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Nietzsche’s morality

by Dr Roy Jackson

For Nietzsche, the term ‘morality’ does not refer to a specific set of values that are out there to be ‘discovered’. Rather, morality has a genealogy, a history, and this differs depending upon a particular time, culture and its traditions.

Nietzsche is an ‘immoralist’ in that he rejects the idea of morality as having any objective existence, whether this derives from a divine authority (Christianity, for example), or reason (Plato and Kant, for example). However, this does not mean that we can therefore do whatever we please. We still have a moral responsibility, and Nietzsche’s ultimate aim is to achieve a revaluation of values, not to get rid of values altogether.

What kind of virtues Nietzsche’s new philosophers would possess is more difficult to determine, as there can be no table of values they would subscribe to. Perhaps, to at least some extent like Aristotle’s ethics, what is more important is the development of a virtuous character, rather than adhering to a set of values or obligations.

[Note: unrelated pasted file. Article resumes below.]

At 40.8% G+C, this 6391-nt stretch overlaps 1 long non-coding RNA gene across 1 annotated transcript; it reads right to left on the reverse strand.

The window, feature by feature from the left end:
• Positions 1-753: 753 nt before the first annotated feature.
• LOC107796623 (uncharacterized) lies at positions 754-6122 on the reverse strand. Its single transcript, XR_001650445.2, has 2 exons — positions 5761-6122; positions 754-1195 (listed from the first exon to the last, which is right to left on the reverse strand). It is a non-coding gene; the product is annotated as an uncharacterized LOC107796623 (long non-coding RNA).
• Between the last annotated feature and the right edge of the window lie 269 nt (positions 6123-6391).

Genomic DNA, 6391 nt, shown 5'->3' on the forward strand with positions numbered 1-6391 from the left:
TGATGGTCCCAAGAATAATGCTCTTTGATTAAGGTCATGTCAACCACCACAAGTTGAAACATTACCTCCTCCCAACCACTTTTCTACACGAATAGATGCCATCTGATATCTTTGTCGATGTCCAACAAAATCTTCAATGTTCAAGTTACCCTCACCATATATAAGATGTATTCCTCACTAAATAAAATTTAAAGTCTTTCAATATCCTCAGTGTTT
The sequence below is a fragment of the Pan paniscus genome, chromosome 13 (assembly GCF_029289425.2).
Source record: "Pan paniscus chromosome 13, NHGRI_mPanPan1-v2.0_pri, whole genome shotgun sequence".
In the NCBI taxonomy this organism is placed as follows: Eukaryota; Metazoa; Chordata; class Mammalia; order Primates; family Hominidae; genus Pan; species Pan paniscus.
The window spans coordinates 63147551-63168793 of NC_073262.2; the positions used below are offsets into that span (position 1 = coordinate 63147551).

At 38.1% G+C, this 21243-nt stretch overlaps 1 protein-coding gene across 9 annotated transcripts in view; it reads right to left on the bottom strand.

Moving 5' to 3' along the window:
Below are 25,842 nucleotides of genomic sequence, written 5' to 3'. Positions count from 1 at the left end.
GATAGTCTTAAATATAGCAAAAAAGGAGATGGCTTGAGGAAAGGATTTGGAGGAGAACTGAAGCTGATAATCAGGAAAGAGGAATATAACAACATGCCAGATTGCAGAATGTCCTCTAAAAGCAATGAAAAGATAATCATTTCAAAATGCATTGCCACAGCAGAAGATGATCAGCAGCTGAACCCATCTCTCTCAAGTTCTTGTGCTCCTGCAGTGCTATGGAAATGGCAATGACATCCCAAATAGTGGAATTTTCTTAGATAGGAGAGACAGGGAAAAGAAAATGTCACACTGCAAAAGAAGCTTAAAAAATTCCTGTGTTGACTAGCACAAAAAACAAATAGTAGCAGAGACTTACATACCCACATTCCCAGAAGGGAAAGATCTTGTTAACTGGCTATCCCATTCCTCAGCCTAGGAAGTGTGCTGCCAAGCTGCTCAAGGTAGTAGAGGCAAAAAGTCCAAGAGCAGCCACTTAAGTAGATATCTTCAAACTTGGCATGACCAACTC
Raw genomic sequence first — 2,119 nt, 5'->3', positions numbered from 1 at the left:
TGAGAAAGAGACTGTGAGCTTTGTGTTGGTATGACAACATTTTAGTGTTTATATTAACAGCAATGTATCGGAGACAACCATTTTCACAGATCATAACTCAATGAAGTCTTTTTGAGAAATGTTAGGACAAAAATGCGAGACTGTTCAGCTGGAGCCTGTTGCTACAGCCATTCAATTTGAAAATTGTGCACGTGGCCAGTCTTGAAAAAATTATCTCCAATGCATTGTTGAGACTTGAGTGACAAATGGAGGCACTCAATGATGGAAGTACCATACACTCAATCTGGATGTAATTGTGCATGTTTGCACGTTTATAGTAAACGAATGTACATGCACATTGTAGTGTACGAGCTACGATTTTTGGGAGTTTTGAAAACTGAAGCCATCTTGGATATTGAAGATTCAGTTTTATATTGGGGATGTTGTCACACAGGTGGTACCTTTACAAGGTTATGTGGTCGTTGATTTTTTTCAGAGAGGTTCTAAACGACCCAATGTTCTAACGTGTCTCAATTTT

Ultimately, Nietzsche’s concern is not whether moral values are ‘true’ or not, but whether a morality has value in terms of the striving for the Superman. Does it help or hinder?

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